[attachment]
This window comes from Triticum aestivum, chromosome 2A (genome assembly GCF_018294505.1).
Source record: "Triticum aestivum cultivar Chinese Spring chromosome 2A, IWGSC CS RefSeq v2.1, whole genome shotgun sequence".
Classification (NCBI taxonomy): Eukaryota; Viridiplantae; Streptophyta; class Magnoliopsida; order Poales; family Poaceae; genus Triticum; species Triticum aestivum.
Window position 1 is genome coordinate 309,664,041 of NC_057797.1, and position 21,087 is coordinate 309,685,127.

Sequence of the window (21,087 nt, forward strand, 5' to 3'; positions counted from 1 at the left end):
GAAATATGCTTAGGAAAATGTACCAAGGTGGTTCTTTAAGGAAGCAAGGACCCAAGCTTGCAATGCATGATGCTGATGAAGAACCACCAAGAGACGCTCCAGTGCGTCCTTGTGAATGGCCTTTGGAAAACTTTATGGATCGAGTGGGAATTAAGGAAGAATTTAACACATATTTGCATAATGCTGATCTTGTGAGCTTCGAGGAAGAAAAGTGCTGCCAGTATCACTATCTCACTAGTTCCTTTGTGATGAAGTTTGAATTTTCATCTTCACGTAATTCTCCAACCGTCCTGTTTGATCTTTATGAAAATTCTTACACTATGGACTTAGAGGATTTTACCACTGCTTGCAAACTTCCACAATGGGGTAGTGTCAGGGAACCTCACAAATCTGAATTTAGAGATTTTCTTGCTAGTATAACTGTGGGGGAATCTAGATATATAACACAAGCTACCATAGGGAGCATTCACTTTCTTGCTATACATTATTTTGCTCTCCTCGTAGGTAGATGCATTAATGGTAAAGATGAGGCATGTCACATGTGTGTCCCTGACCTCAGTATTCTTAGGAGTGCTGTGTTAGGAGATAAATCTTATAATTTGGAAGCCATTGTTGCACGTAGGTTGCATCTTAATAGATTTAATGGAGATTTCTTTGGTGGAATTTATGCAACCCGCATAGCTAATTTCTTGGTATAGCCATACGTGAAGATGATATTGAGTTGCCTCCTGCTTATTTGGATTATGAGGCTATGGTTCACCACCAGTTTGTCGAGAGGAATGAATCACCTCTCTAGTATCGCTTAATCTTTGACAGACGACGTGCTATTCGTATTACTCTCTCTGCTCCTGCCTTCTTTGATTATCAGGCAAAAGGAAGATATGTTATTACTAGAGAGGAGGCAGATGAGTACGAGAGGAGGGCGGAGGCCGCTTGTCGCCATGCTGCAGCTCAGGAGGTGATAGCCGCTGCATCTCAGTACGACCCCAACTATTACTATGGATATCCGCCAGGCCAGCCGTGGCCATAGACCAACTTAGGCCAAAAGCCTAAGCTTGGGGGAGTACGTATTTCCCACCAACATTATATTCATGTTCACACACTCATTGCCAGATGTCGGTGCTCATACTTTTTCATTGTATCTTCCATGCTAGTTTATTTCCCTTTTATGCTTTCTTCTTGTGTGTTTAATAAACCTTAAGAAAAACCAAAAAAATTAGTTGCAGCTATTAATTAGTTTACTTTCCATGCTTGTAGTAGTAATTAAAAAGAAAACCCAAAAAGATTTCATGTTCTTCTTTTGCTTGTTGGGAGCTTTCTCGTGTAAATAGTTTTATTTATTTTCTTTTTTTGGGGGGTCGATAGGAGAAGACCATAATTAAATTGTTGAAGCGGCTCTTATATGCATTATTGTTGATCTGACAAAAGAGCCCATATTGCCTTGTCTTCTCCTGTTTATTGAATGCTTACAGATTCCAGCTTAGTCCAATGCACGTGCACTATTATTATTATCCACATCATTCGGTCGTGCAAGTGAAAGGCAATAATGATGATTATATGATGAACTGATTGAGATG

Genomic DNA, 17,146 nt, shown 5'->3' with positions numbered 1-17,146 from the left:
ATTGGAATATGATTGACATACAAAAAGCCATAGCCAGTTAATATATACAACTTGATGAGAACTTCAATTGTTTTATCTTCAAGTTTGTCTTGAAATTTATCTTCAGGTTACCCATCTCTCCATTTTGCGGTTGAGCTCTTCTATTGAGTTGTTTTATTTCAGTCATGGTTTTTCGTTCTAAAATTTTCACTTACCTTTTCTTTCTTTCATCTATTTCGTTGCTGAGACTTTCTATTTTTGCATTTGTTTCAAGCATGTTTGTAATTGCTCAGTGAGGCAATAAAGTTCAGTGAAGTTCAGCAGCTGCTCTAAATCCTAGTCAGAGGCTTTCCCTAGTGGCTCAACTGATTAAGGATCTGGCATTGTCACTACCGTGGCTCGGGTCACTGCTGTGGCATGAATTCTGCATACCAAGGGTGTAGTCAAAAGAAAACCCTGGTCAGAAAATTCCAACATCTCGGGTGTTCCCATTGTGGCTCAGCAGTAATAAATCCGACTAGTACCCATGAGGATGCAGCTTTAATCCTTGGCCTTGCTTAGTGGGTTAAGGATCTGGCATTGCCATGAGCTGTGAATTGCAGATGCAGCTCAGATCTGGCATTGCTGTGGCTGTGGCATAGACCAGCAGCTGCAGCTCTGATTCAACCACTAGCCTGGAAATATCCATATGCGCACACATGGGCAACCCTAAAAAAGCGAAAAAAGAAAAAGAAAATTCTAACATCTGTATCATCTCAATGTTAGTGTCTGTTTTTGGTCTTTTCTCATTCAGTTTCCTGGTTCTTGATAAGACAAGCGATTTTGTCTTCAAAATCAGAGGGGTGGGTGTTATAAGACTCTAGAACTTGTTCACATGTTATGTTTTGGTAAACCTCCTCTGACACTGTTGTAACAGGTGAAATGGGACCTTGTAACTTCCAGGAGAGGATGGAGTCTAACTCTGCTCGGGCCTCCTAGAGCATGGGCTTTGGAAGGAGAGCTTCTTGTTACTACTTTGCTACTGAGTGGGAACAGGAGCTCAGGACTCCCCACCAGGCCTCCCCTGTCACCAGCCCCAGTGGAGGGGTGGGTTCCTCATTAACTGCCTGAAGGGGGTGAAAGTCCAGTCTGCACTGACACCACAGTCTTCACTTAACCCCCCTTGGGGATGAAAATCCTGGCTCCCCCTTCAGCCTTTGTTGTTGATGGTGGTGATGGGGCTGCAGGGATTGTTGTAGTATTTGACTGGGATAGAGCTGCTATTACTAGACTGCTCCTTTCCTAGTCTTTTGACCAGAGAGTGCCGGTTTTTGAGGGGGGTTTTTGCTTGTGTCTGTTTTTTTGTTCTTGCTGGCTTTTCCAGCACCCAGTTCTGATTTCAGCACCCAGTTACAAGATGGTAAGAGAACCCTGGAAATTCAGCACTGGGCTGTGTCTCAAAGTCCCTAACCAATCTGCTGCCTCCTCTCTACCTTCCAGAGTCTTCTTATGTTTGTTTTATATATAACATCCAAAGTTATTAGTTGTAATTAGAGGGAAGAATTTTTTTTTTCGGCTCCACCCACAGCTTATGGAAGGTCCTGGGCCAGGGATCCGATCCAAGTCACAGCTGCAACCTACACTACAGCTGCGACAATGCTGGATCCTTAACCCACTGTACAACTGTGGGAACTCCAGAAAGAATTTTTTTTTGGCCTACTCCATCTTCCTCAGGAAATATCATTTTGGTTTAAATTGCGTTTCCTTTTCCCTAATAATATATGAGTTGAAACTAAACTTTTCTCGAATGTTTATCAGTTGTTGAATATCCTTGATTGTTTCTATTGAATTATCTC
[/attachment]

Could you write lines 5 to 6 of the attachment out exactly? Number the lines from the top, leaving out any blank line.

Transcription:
Sequence of the window (21,087 nt, forward strand, 5' to 3'; positions counted from 1 at the left end):
GAAATATGCTTAGGAAAATGTACCAAGGTGGTTCTTTAAGGAAGCAAGGACCCAAGCTTGCAATGCATGATGCTGATGAAGAACCACCAAGAGACGCTCCAGTGCGTCCTTGTGAATGGCCTTTGGAAAACTTTATGGATCGAGTGGGAATTAAGGAAGAATTTAACACATATTTGCATAATGCTGATCTTGTGAGCTTCGAGGAAGAAAAGTGCTGCCAGTATCACTATCTCACTAGTTCCTTTGTGATGAAGTTTGAATTTTCATCTTCACGTAATTCTCCAACCGTCCTGTTTGATCTTTATGAAAATTCTTACACTATGGACTTAGAGGATTTTACCACTGCTTGCAAACTTCCACAATGGGGTAGTGTCAGGGAACCTCACAAATCTGAATTTAGAGATTTTCTTGCTAGTATAACTGTGGGGGAATCTAGATATATAACACAAGCTACCATAGGGAGCATTCACTTTCTTGCTATACATTATTTTGCTCTCCTCGTAGGTAGATGCATTAATGGTAAAGATGAGGCATGTCACATGTGTGTCCCTGACCTCAGTATTCTTAGGAGTGCTGTGTTAGGAGATAAATCTTATAATTTGGAAGCCATTGTTGCACGTAGGTTGCATCTTAATAGATTTAATGGAGATTTCTTTGGTGGAATTTATGCAACCCGCATAGCTAATTTCTTGGTATAGCCATACGTGAAGATGATATTGAGTTGCCTCCTGCTTATTTGGATTATGAGGCTATGGTTCACCACCAGTTTGTCGAGAGGAATGAATCACCTCTCTAGTATCGCTTAATCTTTGACAGACGACGTGCTATTCGTATTACTCTCTCTGCTCCTGCCTTCTTTGATTATCAGGCAAAAGGAAGATATGTTATTACTAGAGAGGAGGCAGATGAGTACGAGAGGAGGGCGGAGGCCGCTTGTCGCCATGCTGCAGCTCAGGAGGTGATAGCCGCTGCATCTCAGTACGACCCCAACTATTACTATGGATATCCGCCAGGCCAGCCGTGGCCATAGACCAACTTAGGCCAAAAGCCTAAGCTTGGGGGAGTACGTATTTCCCACCAACATTATATTCATGTTCACACACTCATTGCCAGATGTCGGTGCTCATACTTTTTCATTGTATCTTCCATGCTAGTTTATTTCCCTTTTATGCTTTCTTCTTGTGTGTTTAATAAACCTTAAGAAAAACCAAAAAAATTAGTTGCAGCTATTAATTAGTTTACTTTCCATGCTTGTAGTAGTAATTAAAAAGAAAACCCAAAAAGATTTCATGTTCTTCTTTTGCTTGTTGGGAGCTTTCTCGTGTAAATAGTTTTATTTATTTTCTTTTTTTGGGGGGTCGATAGGAGAAGACCATAATTAAATTGTTGAAGCGGCTCTTATATGCATTATTGTTGATCTGACAAAAGAGCCCATATTGCCTTGTCTTCTCCTGTTTATTGAATGCTTACAGATTCCAGCTTAGTCCAATGCACGTGCACTATTATTATTATCCACATCATTCGGTCGTGCAAGTGAAAGGCAATAATGATGATTATATGATGAACTGATTGAGATG